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(en) Black Flag #222 - The end of confrontation: A step back

From anarcho@geocities.com
Date Thu, 12 Dec 2002 03:34:40 -0500 (EST)


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The campaign "Against the Europe of the Capital" was a network of
activist groups, indymedia, and actions against the European summits in
Spain during the Spanish presidency of the EU from January to June
2002. The most important summits were Barcelona, Madrid and Sevilla.
However the campaign appears to have been a step back for the
anticapitalist movement after Prague and Genoa. Reformism, a lack of
direct action, failure to use blockades and a lot of police were some
reasons for this retreat.
Defeat in Spain
Barcelona saw a record 500,000 demonstrators, Madrid and Seville were
not bad, with around 150,000 people. But these demonstrations consisted
in the main of a short walk, a civic protest, a far cry from anything
approaching direct action, blockades or even a tantrum.
    It was easy for the mainstream media to portray a picture of
responsible citizens asking for a bigger piece of cake, and to hide the
real confrontations that happened (in Barcelona). After Barcelona, the
official media's satisfaction with the anti-summit protests was evident
and when the media are pleased, this should ring alarm bells for us. A
few months later, in Seville, even a sub-delegate of the government
said that the demonstration was successful. The state got what they
wanted from the media - coverage of the official summits, and a few
pages set aside for their friends in the social forums - the existence
of any dissident movement was ignored.
    In the battlefield, fear triumphed. Media manipulation against the
black bloc resulted in some demonstrators, mostly the organisers of the
social forums, forming a second police force with their own security
bodies. In Seville, some demonstrators said that they were scared of
the hooded black shadows moving in the demonstrations, but what about
the blue gorilla aiming rubber bullets at our heads?
    The repression against the dissident activists was brutal, before
and during the summits. In Seville, the numbers of secret police, the
infiltrations, the hounding of the social centres, the physical and
psychological aggression, the provocateurs, and the constant police
control made things very hard work for the activists.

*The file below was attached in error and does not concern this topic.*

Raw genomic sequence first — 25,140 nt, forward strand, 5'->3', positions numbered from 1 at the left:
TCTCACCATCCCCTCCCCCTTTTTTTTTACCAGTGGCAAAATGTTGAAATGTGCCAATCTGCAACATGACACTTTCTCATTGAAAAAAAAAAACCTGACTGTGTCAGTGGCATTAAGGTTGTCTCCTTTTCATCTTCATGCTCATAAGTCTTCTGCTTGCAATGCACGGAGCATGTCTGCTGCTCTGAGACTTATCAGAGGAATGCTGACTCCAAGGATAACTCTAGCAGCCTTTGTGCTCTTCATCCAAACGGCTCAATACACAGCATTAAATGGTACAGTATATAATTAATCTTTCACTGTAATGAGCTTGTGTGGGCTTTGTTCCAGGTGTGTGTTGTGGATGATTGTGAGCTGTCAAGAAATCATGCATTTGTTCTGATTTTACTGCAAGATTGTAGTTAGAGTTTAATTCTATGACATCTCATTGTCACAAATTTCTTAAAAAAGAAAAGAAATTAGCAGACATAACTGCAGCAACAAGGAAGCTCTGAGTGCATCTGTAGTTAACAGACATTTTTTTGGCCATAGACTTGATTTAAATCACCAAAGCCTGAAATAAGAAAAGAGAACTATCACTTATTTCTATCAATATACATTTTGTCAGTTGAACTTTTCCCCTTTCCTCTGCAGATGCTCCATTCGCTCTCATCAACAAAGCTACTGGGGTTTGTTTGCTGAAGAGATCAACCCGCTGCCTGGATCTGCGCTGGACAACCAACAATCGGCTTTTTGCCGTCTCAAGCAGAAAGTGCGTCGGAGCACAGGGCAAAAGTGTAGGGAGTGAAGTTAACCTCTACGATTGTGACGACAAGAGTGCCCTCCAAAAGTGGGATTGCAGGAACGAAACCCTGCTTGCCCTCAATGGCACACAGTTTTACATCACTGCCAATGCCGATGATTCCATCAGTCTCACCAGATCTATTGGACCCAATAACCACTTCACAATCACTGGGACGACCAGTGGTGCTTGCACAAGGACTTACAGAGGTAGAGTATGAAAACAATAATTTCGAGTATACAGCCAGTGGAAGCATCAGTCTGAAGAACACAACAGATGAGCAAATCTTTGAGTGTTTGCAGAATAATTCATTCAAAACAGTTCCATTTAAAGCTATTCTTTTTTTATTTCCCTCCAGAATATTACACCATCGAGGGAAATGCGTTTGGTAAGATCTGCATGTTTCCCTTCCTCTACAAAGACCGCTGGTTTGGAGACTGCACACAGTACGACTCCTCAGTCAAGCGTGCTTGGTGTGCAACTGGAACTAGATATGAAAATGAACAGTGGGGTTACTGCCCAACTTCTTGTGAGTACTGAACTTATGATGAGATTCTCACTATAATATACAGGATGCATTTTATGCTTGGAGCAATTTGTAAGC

What happened to confrontation?
There was little or no confrontation in the anti summit actions. The
anti-black bloc hysteria made it impossible for the rioters in
Barcelona be close to the other demonstrations. The black bloc action,
so called "Mars Attack: Los ricos tambien lloran", had pretty big
support, but they made the tactical error of advertising the action and
the police had no problem splitting the bloc up and making arrests. On
the another hand, in Madrid and Seville, direct action had very little
support, the tiny number of activists and the big number of police made
it impossible to do anything interesting.
    The lack of interest in direct action during these events is no
mystery. The social forums' leadership consists mostly of reformist
organisations, who misrepresent the movement in the mainstream media,
and attract the masses because there is little other choice in Spain.
Confrontation is not on the agenda of groups that collaborate openly
with the system (from the big unions to Oxfam, Attac or the
institutional left parties). In fact their traditional vision of
political action is a peaceful demonstration, walk around and a
photoshoot in front of an institutional building.
    On the another hand there aren't any organisations or movements in
Spain trying to form new theories or protest strategies as there were
during previous anti-summit demonstrations in other countries. The
small anticapitalist groups (anarchist and leninist) and the anarcho
syndicalist or anticapitalist unions (SOC, CGT or CNT) have their own
and old ways of fighting, and most of them are not really interested in
the movement.
    Finally, there was a lack of interest from groups outside of Spain
to help organise blockades etc. It felt as if, after Barcelona,
anticapitalist groups lost interest in fighting the summits. In Madrid
the dissident block had to split because they weren't strong enough to
carry out their action, in Seville the anarchist co-ordination was
isolated, marginalised and completely surrounded by the police.
Conclusion
Maybe the time for big anti-summit demos is over. Capital spoke very
clearly in Genoa, they're not going to let us continue. This is
probably a good time to look for new ways of fighting, using our
experience of the past couple of years.. The anti-summit demos are
turning into advertising campaigns for political parties, NGOs and
political sects. Its probably not worth fighting the reformists for a
strategy that is already finished. It is time to look for new ways and
alternatives.
Iban





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